The method of modifying the spinal anatomy can include releasing a biologically active material for the purposes of decreasing inflammation, or promoting remodeling of soft tissue or bone growth from the element.

Apparatus for focal tissue alteration are disclosed herein. The apparatus have an element configured for placement into an epidural space, and surgical tools configured for delivery through the element into the epidural space to remodel spinal anatomy that impinges upon neural, neurovascular or tendon structures. The element can include an epidural needle, and wherein the surgical tools further comprise a tissue remodeling device configured for placement via the epidural needle.

The epidural needle can be configured for placement into the epidural space via an approach chosen from the group consisting of a posterior interspinal midline approach, a posterior paramedian interlaminar approach, a posterior translaminar paramedian approach through a hole in the lamina, a neural foramina approach around an anterior border of a facet joint, and combinations thereof. The epidural needle can include two adjacent lumens, the second lumen configured to act as a working channel for the delivery of the surgical tools into the epidural space.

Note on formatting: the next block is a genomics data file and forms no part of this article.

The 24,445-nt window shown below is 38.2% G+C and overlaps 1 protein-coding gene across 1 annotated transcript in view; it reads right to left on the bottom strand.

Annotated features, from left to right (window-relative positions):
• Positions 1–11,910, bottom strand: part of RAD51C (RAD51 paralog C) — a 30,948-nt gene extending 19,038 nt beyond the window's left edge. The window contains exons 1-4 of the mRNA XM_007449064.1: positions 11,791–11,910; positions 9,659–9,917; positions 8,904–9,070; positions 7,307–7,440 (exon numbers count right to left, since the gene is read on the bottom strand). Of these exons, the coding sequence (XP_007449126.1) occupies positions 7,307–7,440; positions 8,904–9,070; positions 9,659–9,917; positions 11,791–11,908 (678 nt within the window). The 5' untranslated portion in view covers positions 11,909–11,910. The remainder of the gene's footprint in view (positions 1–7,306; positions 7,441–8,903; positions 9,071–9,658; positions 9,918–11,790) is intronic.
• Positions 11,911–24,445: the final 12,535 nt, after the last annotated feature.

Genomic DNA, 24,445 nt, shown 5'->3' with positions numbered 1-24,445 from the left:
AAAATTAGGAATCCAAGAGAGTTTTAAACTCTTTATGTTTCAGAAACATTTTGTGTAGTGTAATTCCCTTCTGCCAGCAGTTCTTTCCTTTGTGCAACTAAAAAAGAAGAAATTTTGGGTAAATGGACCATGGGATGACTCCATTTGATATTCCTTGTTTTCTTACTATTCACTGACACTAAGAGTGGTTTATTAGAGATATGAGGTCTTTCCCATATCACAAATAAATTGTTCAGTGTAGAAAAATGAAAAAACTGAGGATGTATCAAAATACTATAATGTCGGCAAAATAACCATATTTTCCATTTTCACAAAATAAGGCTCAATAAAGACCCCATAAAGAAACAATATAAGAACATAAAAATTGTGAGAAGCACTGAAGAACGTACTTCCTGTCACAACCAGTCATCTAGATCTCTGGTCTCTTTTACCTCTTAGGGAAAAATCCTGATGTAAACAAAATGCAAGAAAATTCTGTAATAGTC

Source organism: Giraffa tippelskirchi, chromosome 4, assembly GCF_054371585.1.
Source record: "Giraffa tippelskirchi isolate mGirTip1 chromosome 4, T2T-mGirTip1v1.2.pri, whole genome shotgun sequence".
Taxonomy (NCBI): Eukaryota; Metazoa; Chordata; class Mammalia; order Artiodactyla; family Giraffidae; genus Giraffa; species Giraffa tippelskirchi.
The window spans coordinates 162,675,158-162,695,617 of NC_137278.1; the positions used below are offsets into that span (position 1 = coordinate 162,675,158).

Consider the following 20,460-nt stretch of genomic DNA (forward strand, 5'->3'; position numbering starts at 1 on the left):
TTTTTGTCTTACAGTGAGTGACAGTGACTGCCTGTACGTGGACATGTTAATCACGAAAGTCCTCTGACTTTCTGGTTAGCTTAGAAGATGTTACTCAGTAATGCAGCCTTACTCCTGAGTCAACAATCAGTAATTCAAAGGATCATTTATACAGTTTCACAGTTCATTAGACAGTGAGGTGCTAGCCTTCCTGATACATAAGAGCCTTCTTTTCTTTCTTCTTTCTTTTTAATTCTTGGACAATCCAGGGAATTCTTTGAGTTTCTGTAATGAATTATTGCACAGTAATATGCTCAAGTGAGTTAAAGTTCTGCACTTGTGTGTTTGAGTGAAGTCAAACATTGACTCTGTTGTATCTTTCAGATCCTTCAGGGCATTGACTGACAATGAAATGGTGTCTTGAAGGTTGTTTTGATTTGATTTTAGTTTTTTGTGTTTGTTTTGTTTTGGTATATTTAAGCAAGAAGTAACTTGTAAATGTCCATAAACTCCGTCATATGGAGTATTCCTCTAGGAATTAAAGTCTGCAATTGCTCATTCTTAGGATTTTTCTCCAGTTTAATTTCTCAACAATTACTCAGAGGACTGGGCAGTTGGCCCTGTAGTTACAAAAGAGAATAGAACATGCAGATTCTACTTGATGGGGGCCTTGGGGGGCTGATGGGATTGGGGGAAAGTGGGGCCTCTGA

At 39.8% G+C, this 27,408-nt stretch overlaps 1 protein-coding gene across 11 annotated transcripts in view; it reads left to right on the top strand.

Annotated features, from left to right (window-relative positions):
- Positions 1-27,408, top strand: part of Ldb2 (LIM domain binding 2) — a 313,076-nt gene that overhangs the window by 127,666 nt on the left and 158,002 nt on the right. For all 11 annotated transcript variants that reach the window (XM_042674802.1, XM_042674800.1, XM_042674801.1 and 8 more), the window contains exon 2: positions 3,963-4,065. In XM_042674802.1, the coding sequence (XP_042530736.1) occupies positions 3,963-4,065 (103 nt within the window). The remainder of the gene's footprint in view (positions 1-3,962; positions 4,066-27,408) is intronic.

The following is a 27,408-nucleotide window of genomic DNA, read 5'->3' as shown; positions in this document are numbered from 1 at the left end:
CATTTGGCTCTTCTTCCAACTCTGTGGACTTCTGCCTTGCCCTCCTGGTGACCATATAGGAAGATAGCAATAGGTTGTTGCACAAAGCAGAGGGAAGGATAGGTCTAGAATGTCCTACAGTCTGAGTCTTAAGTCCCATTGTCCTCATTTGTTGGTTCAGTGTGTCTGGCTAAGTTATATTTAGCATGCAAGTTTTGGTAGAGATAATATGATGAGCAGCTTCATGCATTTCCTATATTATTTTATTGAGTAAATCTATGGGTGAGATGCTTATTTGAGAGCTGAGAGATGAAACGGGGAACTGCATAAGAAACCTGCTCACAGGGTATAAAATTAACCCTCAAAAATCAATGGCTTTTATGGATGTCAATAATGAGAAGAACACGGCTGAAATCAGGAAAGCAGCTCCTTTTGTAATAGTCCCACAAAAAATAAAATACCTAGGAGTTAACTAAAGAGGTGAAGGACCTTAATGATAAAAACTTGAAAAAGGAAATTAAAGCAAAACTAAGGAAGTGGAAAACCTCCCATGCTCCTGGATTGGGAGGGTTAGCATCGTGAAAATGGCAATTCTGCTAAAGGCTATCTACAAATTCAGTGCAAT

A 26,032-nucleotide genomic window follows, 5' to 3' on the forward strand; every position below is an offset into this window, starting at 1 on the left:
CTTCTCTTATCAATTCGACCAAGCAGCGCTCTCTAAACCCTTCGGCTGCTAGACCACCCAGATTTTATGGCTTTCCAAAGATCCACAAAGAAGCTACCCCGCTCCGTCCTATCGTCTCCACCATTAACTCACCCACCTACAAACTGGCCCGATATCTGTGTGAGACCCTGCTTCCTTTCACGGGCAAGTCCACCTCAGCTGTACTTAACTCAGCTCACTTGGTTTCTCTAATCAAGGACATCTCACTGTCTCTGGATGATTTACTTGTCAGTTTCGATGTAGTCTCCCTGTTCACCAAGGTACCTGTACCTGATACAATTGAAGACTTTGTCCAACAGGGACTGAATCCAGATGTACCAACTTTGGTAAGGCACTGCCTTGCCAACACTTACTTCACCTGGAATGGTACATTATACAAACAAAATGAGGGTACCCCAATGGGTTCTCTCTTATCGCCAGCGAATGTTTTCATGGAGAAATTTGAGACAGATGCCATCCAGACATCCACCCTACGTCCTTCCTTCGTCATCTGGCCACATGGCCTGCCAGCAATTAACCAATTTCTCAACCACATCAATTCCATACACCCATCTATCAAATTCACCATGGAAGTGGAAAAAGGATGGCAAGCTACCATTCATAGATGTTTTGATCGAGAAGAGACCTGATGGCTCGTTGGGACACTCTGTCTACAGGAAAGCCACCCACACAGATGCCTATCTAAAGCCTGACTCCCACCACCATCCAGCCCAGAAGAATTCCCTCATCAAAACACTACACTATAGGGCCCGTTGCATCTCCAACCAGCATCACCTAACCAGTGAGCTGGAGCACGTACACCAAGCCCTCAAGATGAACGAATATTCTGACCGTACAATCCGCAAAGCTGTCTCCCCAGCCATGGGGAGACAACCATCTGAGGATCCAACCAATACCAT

The apparatus can have an epidural catheter configured to convert the epidural needle into a blunt tipped instrument via an epidural needle tip cover that may be opened and then pulled back to cover the needle's tip. The epidural catheter can have a fiberoptic cable for visualization. The apparatus can have an insertable and removable working channel for tool access configured for placement alongside the needle.

The tissue remodeling device can be chosen from the group consisting of a tissue cauterization tool, a tissue laser device, a radiofrequency delivery device, a ronguer, a tissue grasper, a tissue rasp, a probe, a bone drill, a tissue shaver, a burr, a tissue sander, and combinations thereof.

The surgical tools can produce nerve stimulation. The apparatus can have a device for monitoring neural stimulation to identify when a working surface of the surgical tools is in close proximity to vulnerable neural tissue during tissue remodeling.

An apparatus for protecting adjacent structures during remodeling of spinal anatomy that impinges upon neural, neurovascular or tendon structures is disclosed. The apparatus has a mechanical barrier configured for placement between tissue to be resected and the adjacent structures. The mechanical barrier can be configured for insertion through an open incision. The mechanical barrier can be configured for insertion through a working channel of an endoscope.

The apparatus can be configured for use with a visualization element. The visualization element can be chosen from the group consisting of an epidural endoscope, a fluoroscope, ultrasound, XRay, MRI and combinations thereof. The apparatus can have a nerve stimulator to facilitate proper placement of the barrier. A conductive element can be included on a tissue modification side of the barrier or on a backside of the barrier to facilitate nerve localization. A working surface of the tissue remodeling device can have neurostimulation capabilities, thereby allowing for a positive and negative control in localizing neural tissue prior to tissue removal.